For Gray, a methodical path to the mayor's office

By Nikita Stewart
Washington Post Staff Writer
Tuesday, November 2, 2010; 11:23 PM

Vincent C. Gray, who defeated Mayor Adrian M. Fenty in the Democratic primary by promising to be a peacemaker in District government, easily won election Tuesday by overcoming token opposition and a write-in campaign by some Fenty supporters.

The 67-year-old D.C. Council chairman's primary victory over Fenty was watched closely for its implications on post-racial politics, education reform and the changing demographics and culture of urban centers.

Such pressures prompted Gray to hold nine town-hall-style meetings, treading a difficult line as candidate, presumptive mayor-elect and soother while pledging to bridge the city's racial, class and geographic differences.

In a repeat of the primary, D.C. election officials struggled to get results out Tuesday night. The first update was not released until after 10 p.m. At 10:45, the results of fewer than 24,000 votes had been released, and Gray had 78 percent of them. Nearly 20 percent of votes were cast for a write-in candidate, although election officials did not release the names written in by voters. Assuming Fenty got the majority of those votes, the write-in campaign appeared to make inroads in predominantly white Ward 3 and gentrifying pockets of the city where voters said they were writing in the mayor out of protest and in support of school reform.

Gray's triumphant rise as the District's seventh mayor appears swift and inadvertent. In six years, he went from running the nonprofit Covenant House to mayor of the nation's capital. But his friends, advisers and one-time opponents describe him as a man who has been at the right place at the right time and always prepared to take advantage of every opportunity.

In the primary, Fenty's $5 million campaign coffers scared away most competitors. Outmatched by an army of Fenty paid workers, Gray cobbled together support from labor unions and business interests to pull off what some thought impossible a year ago.

Gray also abandoned door-to-door knocking, the campaign tool that became the stuff of politicking lore because of Fenty's holey-soled shoes in 2006. Instead, Gray met voters in their living rooms and back yards and talked to them about balancing the budget, training residents for jobs and expanding public education.

"In many ways, his campaigning style is a throwback," said former Ward 7 council member Kevin P. Chavous, unseated by Gray in 2004 in his first public-office win. "The new consultant tells you to touch as many people as possible. He touches less people, but the conversations are probably more meaningful. . . . That approach has worked for him."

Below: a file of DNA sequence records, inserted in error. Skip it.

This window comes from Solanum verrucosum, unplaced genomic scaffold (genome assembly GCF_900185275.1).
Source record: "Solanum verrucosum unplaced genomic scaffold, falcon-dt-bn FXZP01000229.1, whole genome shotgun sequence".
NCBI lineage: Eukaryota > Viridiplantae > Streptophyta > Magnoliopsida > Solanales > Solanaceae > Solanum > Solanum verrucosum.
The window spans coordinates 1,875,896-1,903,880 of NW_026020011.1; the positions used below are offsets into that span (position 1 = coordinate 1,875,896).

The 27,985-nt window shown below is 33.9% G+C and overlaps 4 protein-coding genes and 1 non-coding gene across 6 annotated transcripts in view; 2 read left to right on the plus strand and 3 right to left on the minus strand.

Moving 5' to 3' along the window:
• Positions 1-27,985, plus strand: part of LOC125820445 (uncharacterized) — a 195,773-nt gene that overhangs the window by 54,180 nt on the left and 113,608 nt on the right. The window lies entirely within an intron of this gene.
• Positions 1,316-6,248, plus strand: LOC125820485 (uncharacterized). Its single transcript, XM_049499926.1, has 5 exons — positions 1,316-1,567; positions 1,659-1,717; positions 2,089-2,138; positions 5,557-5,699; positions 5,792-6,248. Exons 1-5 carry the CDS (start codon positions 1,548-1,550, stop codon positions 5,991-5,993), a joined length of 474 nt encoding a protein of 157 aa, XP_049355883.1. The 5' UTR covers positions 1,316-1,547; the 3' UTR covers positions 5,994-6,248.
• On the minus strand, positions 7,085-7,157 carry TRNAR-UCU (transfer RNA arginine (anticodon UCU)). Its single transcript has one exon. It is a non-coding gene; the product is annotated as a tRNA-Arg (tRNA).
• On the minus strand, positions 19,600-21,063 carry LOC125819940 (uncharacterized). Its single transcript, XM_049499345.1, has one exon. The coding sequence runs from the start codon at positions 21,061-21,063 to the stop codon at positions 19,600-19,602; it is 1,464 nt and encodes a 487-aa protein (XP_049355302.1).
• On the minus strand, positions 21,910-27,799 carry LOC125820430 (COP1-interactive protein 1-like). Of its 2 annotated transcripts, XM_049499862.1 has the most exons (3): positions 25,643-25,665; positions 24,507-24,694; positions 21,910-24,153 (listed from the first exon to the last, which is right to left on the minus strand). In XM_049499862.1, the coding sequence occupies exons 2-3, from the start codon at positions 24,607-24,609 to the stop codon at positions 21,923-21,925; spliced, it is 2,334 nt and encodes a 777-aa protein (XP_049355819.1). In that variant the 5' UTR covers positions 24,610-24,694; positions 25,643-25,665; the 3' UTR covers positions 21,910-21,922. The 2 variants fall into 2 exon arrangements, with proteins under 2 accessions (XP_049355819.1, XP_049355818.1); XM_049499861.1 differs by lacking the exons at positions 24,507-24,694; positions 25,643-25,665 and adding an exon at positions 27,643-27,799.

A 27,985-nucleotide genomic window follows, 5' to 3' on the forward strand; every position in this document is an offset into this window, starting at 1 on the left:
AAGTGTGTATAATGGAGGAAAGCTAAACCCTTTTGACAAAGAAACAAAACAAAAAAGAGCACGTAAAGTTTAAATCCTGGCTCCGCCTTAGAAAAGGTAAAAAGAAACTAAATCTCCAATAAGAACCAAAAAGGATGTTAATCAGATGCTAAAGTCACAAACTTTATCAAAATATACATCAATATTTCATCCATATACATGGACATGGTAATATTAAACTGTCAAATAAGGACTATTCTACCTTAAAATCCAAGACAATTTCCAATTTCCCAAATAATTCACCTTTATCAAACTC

'One step at a time'

A decade ago, Gray was working with low-income residents in Lincoln Heights when Chavous confronted him on the street about a rumor. "Are you running against me?" asked Chavous, who was in his second term and in a vulnerable position since waging an unsuccessful 1998 run for mayor.

"I've thought about it, Kevin," Gray told him as Fenty, Chavous's aide at the time, looked on.

Fenty reflected on the conversation as an example of Gray's methodical and political timing. "Always looking toward the political future but not rushing," Fenty told a room of Democrats on Sept. 15, the day after Gray defeated him. "Taking it one step at a time."

In an interview Tuesday outside a voting precinct in Ward 3, Gray described himself as more politically thoughtful than politically shrewd. Each time he ran for office - Ward 7 council member, chairman and mayor - he talked to people for hours and mulled strategies for months.

After that encounter with Chavous, Gray spent the next few years building a political résumé. His early career was focused as an advocate for the mentally disabled, but Gray was tapped in the 1990s by then-Mayor Sharon Pratt to head up the city's Department of Human Services. After that, he returned to the nonprofit world with Covenant House.

In 2003, Gray decided to run for president of the Ward 7 Democrats in what turned out to be the first of a string of back-to-back victories. Vince Spaulding, former president of the Hillcrest Community Civic Association in Ward 7, recalled that Gray was an energetic newcomer when he took the helm of the local Democratic committee.